If you want to increase the space in your home, but don’t want to lose your outdoor space, then a loft conversion is an ideal solution. Converting your loft or attic space adds to the value of your property and makes the most of a space that often goes unused.

Once converted, your loft space can be used for single or multiple rooms. Depending on the size of the conversion, the space can be used as an office, an extra bedroom, bathroom, or even as a playroom for the children. Whatever you choose to use the new space for, we will make sure that you get the best possible value for money when converting your loft, without compromising the structural integrity of the building.

Our experienced contractors can help make your loft conversion idea a reality by providing services from the very beginning.

Our team will advise on the best materials to use so that we can create a fully insulated loft space that can be used throughout the year.

We aim to always exceed your expectations and strive to deliver a service that meets your exact requirements.

For further information, or to request a quotation, please call us on 01303 271100, or visit our contact us page.

If you are thinking of turning your loft into extra living space with a loft conversion then we can help you through the whole process.

We can explain how lofts are converted and what is involved at each stage of the process.

To give you an idea of the types of conversions that may be avaliable to you we have listed the most common options below:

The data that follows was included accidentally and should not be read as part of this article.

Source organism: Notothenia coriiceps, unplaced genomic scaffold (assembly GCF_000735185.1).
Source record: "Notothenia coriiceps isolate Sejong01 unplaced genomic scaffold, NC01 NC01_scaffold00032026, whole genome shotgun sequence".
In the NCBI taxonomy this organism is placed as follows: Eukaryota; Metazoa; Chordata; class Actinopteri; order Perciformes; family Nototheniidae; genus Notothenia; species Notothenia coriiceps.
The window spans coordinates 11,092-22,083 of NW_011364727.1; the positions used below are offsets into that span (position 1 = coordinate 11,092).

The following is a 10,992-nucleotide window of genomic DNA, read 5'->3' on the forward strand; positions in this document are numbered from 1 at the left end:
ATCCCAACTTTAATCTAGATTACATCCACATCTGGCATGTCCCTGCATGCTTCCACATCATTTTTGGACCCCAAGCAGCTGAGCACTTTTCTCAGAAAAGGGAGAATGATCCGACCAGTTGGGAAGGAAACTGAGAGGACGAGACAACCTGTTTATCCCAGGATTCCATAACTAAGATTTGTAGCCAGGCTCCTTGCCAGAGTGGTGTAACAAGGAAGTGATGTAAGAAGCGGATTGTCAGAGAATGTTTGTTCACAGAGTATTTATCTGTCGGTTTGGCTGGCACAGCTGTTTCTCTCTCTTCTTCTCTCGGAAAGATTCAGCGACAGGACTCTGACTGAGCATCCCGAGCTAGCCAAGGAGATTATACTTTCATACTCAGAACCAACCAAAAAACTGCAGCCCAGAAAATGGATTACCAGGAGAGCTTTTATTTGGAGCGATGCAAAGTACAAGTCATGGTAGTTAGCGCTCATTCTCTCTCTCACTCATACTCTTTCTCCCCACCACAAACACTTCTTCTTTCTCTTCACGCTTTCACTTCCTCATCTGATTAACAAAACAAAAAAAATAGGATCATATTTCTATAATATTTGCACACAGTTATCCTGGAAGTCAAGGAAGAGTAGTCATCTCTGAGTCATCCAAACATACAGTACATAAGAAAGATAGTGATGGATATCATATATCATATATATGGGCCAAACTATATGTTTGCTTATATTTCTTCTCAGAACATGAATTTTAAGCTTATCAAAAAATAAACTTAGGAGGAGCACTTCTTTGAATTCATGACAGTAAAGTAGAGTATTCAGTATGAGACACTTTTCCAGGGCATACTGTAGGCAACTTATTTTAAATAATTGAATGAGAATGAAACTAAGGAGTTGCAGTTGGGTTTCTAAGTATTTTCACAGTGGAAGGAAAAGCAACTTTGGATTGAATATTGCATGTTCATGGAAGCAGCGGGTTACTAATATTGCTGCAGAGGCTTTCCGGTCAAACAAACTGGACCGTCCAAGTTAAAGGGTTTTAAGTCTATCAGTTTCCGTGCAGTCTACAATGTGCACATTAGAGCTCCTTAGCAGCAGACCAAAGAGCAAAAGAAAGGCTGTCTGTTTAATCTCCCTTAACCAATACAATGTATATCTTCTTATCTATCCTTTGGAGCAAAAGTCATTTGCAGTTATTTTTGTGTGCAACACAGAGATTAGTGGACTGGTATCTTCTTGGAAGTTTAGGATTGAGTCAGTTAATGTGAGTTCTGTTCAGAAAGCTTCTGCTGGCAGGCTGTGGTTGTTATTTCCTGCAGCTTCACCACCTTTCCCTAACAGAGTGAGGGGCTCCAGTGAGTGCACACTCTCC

Rooflight Conversions

Rooflight conversions are the simplest option and can be called Velux, as Velux are the leading manufacturer of roof windows and with many years experience producing windows the name Velux has become synonymous with this type of conversion. This sort of conversion is generally very cost effective and does not normally need planning permission.

 

 

 

 

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Dorma Conversions

A dormer is an extension to the existing roof, allowing for additional floor space and headroom within the loft conversion. Dormers protrude from the roof slope, normally at the rear of the property and can be built in a variety of styles. Internally, a dormer will have a horizontal ceiling and vertical walls compared to the normal diagonal sides of a conversion. In lofts that have limited space or headroom a dormer will provide additional space that can makes the new room more practical, especially if you wish to incorporate an en-suite bathroom.

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Mansard Conversions

Mansard roofs have two slopes, the lower slope is close to vertical at 72 degrees and the top section of the roof is almost horizontal. This style of roof is named after a 17th-century French architect Francois Mansart (1598-1666) who used this design of roof on many of his buildings. A mansard roof has the advantage of maximising the available space within your loft. However it is a more costly option.

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Hip to Gable Conversions

Hip to Gable conversions are only suitable for houses that are already hip-ended. Houses with hip roofs may not have enough internal volume for a conversion to be practical so a hip to gable conversion is the best solution. This sort of loft adaptation extends the existing roof in line with the external wall, creating plenty of extra floor space often creating enough additional space for two rooms and a bathroom. This leaves the house looking from the outside as though it was originally built to this specification.

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